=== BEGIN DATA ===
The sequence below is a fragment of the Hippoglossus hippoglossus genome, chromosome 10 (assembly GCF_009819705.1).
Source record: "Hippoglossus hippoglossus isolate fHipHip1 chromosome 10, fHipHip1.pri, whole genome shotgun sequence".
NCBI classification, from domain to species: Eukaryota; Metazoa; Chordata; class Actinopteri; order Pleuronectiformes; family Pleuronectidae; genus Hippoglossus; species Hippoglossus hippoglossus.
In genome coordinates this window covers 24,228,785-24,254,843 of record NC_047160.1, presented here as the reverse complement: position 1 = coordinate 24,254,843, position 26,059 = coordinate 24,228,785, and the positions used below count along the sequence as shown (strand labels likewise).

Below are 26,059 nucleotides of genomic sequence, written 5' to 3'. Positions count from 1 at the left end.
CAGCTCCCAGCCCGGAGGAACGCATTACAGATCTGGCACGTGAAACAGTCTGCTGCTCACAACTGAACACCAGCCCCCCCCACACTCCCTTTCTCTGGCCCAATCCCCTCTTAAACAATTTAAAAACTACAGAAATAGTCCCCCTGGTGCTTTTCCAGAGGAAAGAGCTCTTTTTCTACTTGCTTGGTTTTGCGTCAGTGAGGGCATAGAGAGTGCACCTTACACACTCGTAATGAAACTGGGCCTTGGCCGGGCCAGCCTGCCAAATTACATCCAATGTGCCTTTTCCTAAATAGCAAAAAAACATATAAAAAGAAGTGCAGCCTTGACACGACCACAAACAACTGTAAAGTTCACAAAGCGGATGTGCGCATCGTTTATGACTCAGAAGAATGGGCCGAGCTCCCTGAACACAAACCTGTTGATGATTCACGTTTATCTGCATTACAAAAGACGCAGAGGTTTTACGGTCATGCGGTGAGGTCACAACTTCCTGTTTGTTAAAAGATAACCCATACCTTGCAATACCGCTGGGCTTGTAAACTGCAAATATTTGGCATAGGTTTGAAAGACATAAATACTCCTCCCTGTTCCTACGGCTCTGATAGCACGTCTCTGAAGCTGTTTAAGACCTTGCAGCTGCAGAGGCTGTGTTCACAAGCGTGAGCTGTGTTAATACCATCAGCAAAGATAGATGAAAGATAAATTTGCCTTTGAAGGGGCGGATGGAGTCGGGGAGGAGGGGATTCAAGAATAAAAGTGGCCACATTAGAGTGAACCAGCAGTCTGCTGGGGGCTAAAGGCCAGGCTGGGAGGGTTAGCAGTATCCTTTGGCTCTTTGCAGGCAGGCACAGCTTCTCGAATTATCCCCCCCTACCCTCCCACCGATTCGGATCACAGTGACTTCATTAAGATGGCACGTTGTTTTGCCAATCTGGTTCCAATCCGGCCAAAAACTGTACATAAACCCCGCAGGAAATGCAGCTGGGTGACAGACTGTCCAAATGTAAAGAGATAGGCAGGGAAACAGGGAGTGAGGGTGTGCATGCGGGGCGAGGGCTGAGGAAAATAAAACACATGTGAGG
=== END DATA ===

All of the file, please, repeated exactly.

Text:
The sequence below is a fragment of the Hippoglossus hippoglossus genome, chromosome 10 (assembly GCF_009819705.1).
Source record: "Hippoglossus hippoglossus isolate fHipHip1 chromosome 10, fHipHip1.pri, whole genome shotgun sequence".
NCBI classification, from domain to species: Eukaryota; Metazoa; Chordata; class Actinopteri; order Pleuronectiformes; family Pleuronectidae; genus Hippoglossus; species Hippoglossus hippoglossus.
In genome coordinates this window covers 24,228,785-24,254,843 of record NC_047160.1, presented here as the reverse complement: position 1 = coordinate 24,254,843, position 26,059 = coordinate 24,228,785, and the positions used below count along the sequence as shown (strand labels likewise).

Below are 26,059 nucleotides of genomic sequence, written 5' to 3'. Positions count from 1 at the left end.
CAGCTCCCAGCCCGGAGGAACGCATTACAGATCTGGCACGTGAAACAGTCTGCTGCTCACAACTGAACACCAGCCCCCCCCACACTCCCTTTCTCTGGCCCAATCCCCTCTTAAACAATTTAAAAACTACAGAAATAGTCCCCCTGGTGCTTTTCCAGAGGAAAGAGCTCTTTTTCTACTTGCTTGGTTTTGCGTCAGTGAGGGCATAGAGAGTGCACCTTACACACTCGTAATGAAACTGGGCCTTGGCCGGGCCAGCCTGCCAAATTACATCCAATGTGCCTTTTCCTAAATAGCAAAAAAACATATAAAAAGAAGTGCAGCCTTGACACGACCACAAACAACTGTAAAGTTCACAAAGCGGATGTGCGCATCGTTTATGACTCAGAAGAATGGGCCGAGCTCCCTGAACACAAACCTGTTGATGATTCACGTTTATCTGCATTACAAAAGACGCAGAGGTTTTACGGTCATGCGGTGAGGTCACAACTTCCTGTTTGTTAAAAGATAACCCATACCTTGCAATACCGCTGGGCTTGTAAACTGCAAATATTTGGCATAGGTTTGAAAGACATAAATACTCCTCCCTGTTCCTACGGCTCTGATAGCACGTCTCTGAAGCTGTTTAAGACCTTGCAGCTGCAGAGGCTGTGTTCACAAGCGTGAGCTGTGTTAATACCATCAGCAAAGATAGATGAAAGATAAATTTGCCTTTGAAGGGGCGGATGGAGTCGGGGAGGAGGGGATTCAAGAATAAAAGTGGCCACATTAGAGTGAACCAGCAGTCTGCTGGGGGCTAAAGGCCAGGCTGGGAGGGTTAGCAGTATCCTTTGGCTCTTTGCAGGCAGGCACAGCTTCTCGAATTATCCCCCCCTACCCTCCCACCGATTCGGATCACAGTGACTTCATTAAGATGGCACGTTGTTTTGCCAATCTGGTTCCAATCCGGCCAAAAACTGTACATAAACCCCGCAGGAAATGCAGCTGGGTGACAGACTGTCCAAATGTAAAGAGATAGGCAGGGAAACAGGGAGTGAGGGTGTGCATGCGGGGCGAGGGCTGAGGAAAATAAAACACATGTGAGG